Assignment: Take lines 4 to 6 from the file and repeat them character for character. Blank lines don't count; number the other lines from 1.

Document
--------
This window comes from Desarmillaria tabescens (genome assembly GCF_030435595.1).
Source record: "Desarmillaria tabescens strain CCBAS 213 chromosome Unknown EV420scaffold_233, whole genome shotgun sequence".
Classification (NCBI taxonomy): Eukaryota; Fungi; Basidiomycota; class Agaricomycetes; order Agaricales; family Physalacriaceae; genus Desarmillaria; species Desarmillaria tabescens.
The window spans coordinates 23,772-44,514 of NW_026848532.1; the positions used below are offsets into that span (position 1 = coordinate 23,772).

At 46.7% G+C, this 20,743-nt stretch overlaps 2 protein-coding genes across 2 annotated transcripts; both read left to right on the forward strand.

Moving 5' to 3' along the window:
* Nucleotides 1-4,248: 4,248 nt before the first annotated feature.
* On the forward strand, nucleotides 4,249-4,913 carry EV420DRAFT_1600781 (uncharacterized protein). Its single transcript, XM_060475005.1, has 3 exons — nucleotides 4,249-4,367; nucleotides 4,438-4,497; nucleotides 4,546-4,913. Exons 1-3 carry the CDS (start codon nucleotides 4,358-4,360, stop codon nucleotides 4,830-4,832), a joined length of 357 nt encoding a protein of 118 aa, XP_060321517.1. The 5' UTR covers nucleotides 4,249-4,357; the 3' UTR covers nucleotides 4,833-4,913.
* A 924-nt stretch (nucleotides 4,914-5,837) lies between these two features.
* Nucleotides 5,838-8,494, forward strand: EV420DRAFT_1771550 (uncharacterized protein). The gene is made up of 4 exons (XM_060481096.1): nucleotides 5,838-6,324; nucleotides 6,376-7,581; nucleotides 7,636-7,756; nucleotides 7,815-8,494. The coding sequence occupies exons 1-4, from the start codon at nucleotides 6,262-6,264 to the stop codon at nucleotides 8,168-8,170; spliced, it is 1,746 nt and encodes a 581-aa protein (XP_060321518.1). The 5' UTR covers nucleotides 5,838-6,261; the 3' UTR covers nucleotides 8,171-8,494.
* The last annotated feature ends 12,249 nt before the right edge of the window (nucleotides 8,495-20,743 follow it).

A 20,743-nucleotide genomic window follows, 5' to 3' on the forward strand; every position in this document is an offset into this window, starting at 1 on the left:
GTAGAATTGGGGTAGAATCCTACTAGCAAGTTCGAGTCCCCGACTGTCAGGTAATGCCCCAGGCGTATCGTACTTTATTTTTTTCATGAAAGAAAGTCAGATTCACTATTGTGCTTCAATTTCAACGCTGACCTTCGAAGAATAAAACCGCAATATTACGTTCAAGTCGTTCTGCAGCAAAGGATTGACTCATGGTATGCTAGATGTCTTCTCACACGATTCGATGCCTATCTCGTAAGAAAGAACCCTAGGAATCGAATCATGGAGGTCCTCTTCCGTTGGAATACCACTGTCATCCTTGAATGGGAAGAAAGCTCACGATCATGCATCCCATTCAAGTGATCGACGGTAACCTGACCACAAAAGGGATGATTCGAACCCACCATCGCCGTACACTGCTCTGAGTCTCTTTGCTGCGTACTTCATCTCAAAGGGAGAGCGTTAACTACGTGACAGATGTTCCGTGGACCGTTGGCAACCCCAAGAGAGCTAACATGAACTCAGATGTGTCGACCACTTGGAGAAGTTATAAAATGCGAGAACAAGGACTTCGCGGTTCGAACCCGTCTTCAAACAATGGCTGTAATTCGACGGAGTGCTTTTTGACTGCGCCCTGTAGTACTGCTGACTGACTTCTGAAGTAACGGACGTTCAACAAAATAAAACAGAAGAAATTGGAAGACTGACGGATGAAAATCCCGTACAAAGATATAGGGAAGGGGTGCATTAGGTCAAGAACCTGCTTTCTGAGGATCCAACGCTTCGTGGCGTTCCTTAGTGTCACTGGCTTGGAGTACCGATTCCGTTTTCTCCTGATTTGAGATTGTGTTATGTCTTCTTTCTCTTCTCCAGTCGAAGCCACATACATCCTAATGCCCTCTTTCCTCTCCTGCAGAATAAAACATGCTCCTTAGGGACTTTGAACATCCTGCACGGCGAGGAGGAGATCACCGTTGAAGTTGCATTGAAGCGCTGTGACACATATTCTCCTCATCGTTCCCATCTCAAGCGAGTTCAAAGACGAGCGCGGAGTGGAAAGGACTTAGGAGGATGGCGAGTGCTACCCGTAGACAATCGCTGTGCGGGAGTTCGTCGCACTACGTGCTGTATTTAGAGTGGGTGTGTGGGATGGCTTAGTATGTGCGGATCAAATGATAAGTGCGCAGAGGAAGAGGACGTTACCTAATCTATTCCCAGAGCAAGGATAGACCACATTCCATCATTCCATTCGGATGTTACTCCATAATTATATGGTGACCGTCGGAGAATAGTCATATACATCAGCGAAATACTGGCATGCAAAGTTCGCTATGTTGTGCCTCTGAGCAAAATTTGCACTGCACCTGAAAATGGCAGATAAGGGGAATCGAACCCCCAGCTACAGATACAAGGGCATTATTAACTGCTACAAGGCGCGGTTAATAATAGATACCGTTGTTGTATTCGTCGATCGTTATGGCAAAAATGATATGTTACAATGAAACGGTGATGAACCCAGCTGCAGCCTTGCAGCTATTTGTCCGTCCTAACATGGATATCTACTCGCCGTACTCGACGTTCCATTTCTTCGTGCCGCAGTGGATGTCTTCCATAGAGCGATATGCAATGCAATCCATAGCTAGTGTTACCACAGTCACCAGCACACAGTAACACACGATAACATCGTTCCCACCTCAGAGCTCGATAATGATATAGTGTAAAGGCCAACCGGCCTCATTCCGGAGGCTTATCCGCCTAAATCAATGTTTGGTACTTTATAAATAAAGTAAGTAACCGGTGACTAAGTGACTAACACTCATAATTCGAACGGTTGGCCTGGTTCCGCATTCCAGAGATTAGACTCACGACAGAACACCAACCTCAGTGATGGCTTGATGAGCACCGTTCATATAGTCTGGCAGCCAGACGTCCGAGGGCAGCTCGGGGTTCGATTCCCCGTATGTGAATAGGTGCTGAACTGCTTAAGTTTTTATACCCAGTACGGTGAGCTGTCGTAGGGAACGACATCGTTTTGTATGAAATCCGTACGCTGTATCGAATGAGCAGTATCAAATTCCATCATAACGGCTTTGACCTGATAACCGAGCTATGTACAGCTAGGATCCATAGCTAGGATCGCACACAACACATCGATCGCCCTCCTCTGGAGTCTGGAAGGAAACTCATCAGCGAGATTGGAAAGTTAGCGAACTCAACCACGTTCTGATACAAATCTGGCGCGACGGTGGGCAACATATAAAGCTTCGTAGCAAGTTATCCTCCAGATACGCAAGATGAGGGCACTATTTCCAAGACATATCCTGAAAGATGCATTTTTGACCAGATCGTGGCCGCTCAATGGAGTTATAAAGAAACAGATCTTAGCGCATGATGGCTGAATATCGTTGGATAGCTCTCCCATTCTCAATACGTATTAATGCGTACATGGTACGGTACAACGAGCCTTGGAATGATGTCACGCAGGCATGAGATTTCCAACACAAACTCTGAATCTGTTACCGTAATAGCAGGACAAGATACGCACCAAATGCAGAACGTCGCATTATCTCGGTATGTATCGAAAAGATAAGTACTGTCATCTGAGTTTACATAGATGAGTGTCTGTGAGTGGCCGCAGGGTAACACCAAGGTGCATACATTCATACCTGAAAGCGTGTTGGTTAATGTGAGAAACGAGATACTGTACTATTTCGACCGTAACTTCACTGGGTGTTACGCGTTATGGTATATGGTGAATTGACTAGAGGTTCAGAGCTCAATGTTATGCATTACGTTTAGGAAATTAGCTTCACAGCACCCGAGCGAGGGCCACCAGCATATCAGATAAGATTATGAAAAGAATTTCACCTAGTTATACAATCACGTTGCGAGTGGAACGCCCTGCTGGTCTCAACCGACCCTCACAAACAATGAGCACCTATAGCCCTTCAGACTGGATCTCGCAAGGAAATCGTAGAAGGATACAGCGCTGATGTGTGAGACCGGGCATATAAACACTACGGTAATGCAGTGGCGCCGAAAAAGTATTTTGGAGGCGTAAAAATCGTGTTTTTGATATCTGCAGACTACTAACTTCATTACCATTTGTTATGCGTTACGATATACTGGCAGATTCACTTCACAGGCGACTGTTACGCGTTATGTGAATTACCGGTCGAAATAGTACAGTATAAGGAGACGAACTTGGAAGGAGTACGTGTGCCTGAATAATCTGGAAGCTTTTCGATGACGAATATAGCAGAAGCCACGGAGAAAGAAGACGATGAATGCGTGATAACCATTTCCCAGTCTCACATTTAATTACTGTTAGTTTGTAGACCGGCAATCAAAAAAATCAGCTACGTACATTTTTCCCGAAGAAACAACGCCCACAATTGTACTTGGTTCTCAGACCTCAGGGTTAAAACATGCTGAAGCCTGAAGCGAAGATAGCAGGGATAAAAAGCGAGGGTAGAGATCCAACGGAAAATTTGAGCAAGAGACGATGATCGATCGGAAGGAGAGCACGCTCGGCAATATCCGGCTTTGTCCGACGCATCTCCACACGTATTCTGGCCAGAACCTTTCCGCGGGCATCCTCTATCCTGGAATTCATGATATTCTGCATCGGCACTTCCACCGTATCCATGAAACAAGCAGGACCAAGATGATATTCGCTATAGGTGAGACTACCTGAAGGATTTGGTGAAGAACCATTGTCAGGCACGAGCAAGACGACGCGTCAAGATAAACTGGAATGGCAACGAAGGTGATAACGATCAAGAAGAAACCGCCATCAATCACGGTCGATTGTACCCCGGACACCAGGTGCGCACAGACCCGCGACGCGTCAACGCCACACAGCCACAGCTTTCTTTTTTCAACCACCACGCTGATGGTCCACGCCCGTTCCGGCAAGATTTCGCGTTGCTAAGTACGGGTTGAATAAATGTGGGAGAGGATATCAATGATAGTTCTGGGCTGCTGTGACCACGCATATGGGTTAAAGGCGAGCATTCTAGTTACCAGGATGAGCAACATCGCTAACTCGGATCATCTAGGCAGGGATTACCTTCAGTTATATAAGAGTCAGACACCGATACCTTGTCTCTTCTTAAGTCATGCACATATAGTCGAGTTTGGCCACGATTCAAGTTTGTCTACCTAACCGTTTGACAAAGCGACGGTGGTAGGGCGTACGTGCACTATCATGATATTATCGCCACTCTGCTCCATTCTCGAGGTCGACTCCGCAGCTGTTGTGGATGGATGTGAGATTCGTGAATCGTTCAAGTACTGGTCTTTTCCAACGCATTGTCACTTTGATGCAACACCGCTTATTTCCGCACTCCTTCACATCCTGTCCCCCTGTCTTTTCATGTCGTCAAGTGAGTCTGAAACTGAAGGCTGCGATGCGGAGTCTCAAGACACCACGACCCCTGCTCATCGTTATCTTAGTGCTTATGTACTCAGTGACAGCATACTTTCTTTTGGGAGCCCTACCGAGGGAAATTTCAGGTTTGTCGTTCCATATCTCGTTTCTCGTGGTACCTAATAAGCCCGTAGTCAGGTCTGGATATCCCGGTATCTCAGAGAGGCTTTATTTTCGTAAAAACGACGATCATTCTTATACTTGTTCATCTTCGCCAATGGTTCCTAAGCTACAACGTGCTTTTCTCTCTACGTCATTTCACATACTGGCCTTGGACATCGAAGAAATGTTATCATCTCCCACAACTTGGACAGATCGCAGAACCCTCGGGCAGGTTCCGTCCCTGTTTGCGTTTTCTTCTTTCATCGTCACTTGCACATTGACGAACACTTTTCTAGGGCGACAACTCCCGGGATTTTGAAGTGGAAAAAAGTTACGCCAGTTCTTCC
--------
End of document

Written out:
The window spans coordinates 23,772-44,514 of NW_026848532.1; the positions used below are offsets into that span (position 1 = coordinate 23,772).

At 46.7% G+C, this 20,743-nt stretch overlaps 2 protein-coding genes across 2 annotated transcripts; both read left to right on the forward strand.

Moving 5' to 3' along the window: